One fact that is not as well known as it should be is how time-consuming and expensive compliantly deregistering and winding down an entity can be, depending on the jurisdiction, related activities and other factors. As a result, many companies will allow an entity to become dormant before striking it off. But even a dormant entity carries costs, administrative burdens and compliance risks, such as those associated with tax reporting. While a dormant entity carries different costs and obligations depending on the country of registration, dormancy is almost always a short-term or stopgap solution.

Finally, it’s important to note that while the terms “liquidation” and “strike off” are often used interchangeably, there is a difference between them. Liquidation typically involves selling assets to pay off creditors, whereas a strike off entails permanently shuttering a business. Both processes have pros and cons, but a liquidation often requires the appointment of third-party liquidator and is more laborious, time-consuming and expensive than a tax-efficient deregistration and strike-off process. In many situations, a strike off can be a cost-effective, straightforward and faster alternative to liquidation.

How to strike off entities: Tax efficient clean-up and deregistration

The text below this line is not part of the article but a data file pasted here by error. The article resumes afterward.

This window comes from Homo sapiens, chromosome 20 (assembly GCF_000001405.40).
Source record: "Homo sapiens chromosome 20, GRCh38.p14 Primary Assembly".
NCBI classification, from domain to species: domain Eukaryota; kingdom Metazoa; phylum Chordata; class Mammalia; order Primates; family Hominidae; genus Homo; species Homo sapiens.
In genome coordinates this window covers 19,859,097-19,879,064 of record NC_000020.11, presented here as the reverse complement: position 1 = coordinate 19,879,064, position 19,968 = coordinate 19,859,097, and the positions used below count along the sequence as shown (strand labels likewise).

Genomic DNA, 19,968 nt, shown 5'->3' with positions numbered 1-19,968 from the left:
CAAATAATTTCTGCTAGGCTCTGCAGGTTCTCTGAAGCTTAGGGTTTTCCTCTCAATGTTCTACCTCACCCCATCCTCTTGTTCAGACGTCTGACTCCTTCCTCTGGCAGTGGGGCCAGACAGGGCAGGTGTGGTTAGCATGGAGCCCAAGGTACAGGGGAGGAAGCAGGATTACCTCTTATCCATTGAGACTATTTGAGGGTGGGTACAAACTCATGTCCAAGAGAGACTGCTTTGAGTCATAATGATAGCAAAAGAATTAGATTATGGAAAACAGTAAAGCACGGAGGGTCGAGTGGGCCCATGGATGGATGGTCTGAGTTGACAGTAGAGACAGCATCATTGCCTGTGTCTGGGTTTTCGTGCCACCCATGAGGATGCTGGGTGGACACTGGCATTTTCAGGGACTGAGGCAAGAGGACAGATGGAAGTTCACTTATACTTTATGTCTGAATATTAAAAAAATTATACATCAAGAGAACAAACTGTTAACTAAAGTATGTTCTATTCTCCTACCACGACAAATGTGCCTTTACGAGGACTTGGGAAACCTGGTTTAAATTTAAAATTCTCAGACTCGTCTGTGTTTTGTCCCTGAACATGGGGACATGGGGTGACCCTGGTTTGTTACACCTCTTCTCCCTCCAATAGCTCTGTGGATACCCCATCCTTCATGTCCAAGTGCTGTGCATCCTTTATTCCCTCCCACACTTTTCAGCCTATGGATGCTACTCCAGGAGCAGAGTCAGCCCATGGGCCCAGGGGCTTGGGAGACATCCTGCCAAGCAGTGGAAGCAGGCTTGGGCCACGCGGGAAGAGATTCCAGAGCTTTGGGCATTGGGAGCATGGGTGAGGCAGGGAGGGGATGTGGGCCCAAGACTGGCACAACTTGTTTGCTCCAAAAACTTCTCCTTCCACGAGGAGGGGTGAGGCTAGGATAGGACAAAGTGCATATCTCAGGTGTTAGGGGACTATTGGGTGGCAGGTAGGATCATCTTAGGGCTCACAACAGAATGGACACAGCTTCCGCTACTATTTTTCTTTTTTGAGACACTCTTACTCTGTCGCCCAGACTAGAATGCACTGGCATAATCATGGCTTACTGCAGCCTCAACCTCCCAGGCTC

Requirements, costs and timelines for striking off an entity vary by country. Understanding the specific requirements of each jurisdiction in which you are considering striking off entities is essential to creating accurate budgets, timelines and predicted savings. Generally, you should plan on at least six months to wind down an entity, though in some countries it can take 12 months or more.

To provide some idea of the process, this section describes what’s typically involved when getting to the point of striking off an entity:

  • Generating a “zeroed out” balance sheet (that is, one with no current or contingent assets and liabilities) and profit and loss statement, and having them certified by directors
  • Ensuring that any employees paid through the entity are treated in accordance with local labour laws
  • Cessation of trade
  • Notifying affected parties, including but not limited to shareholders, employees and creditors
  • Preparing and filing the entity’s final accounts and corporate tax return and settling all tax liabilities
  • Informing the local tax authority of your intention to strike off the entity, and paying any related fees
  • Seeking tax clearance from local authorities
  • Obtaining shareholder signatures on a declaration form